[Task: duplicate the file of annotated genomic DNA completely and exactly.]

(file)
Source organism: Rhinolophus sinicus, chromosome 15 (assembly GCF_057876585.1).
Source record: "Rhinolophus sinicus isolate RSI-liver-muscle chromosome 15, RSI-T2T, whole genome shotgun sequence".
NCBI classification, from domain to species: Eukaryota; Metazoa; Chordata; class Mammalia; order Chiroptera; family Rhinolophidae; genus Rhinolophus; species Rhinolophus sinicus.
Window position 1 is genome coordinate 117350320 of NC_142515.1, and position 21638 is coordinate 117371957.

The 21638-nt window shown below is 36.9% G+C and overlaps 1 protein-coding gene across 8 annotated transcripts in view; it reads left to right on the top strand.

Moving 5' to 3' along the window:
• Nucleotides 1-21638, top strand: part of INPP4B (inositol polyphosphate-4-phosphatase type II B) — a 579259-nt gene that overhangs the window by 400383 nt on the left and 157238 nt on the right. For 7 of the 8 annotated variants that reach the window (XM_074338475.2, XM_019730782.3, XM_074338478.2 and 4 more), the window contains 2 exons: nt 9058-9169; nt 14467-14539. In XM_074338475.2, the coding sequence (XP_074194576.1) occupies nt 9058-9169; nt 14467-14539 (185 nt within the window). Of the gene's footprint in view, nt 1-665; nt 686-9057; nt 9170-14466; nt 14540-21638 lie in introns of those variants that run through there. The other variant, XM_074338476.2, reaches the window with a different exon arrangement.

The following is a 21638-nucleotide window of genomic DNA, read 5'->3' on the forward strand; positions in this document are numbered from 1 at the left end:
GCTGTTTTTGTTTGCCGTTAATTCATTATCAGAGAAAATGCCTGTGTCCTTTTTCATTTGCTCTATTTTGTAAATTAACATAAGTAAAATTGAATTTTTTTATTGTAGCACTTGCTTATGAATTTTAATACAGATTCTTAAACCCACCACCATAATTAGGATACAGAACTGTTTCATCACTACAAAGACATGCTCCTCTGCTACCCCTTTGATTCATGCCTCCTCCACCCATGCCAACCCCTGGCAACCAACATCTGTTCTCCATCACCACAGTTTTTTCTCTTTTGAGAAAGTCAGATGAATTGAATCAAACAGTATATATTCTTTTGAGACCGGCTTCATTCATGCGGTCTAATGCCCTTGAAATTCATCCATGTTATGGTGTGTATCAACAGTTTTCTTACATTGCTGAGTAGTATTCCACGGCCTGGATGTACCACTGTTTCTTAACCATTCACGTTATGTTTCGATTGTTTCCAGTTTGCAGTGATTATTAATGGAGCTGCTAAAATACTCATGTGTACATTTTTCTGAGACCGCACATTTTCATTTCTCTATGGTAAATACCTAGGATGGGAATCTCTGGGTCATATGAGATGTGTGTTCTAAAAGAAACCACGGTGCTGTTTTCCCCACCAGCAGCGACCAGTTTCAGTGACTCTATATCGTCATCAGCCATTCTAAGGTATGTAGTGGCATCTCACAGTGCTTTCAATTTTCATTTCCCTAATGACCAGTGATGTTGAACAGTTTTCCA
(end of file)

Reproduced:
Source organism: Rhinolophus sinicus, chromosome 15 (assembly GCF_057876585.1).
Source record: "Rhinolophus sinicus isolate RSI-liver-muscle chromosome 15, RSI-T2T, whole genome shotgun sequence".
NCBI classification, from domain to species: Eukaryota; Metazoa; Chordata; class Mammalia; order Chiroptera; family Rhinolophidae; genus Rhinolophus; species Rhinolophus sinicus.
Window position 1 is genome coordinate 117350320 of NC_142515.1, and position 21638 is coordinate 117371957.

The 21638-nt window shown below is 36.9% G+C and overlaps 1 protein-coding gene across 8 annotated transcripts in view; it reads left to right on the top strand.

Moving 5' to 3' along the window:
• Nucleotides 1-21638, top strand: part of INPP4B (inositol polyphosphate-4-phosphatase type II B) — a 579259-nt gene that overhangs the window by 400383 nt on the left and 157238 nt on the right. For 7 of the 8 annotated variants that reach the window (XM_074338475.2, XM_019730782.3, XM_074338478.2 and 4 more), the window contains 2 exons: nt 9058-9169; nt 14467-14539. In XM_074338475.2, the coding sequence (XP_074194576.1) occupies nt 9058-9169; nt 14467-14539 (185 nt within the window). Of the gene's footprint in view, nt 1-665; nt 686-9057; nt 9170-14466; nt 14540-21638 lie in introns of those variants that run through there. The other variant, XM_074338476.2, reaches the window with a different exon arrangement.

The following is a 21638-nucleotide window of genomic DNA, read 5'->3' on the forward strand; positions in this document are numbered from 1 at the left end:
GCTGTTTTTGTTTGCCGTTAATTCATTATCAGAGAAAATGCCTGTGTCCTTTTTCATTTGCTCTATTTTGTAAATTAACATAAGTAAAATTGAATTTTTTTATTGTAGCACTTGCTTATGAATTTTAATACAGATTCTTAAACCCACCACCATAATTAGGATACAGAACTGTTTCATCACTACAAAGACATGCTCCTCTGCTACCCCTTTGATTCATGCCTCCTCCACCCATGCCAACCCCTGGCAACCAACATCTGTTCTCCATCACCACAGTTTTTTCTCTTTTGAGAAAGTCAGATGAATTGAATCAAACAGTATATATTCTTTTGAGACCGGCTTCATTCATGCGGTCTAATGCCCTTGAAATTCATCCATGTTATGGTGTGTATCAACAGTTTTCTTACATTGCTGAGTAGTATTCCACGGCCTGGATGTACCACTGTTTCTTAACCATTCACGTTATGTTTCGATTGTTTCCAGTTTGCAGTGATTATTAATGGAGCTGCTAAAATACTCATGTGTACATTTTTCTGAGACCGCACATTTTCATTTCTCTATGGTAAATACCTAGGATGGGAATCTCTGGGTCATATGAGATGTGTGTTCTAAAAGAAACCACGGTGCTGTTTTCCCCACCAGCAGCGACCAGTTTCAGTGACTCTATATCGTCATCAGCCATTCTAAGGTATGTAGTGGCATCTCACAGTGCTTTCAATTTTCATTTCCCTAATGACCAGTGATGTTGAACAGTTTTCCA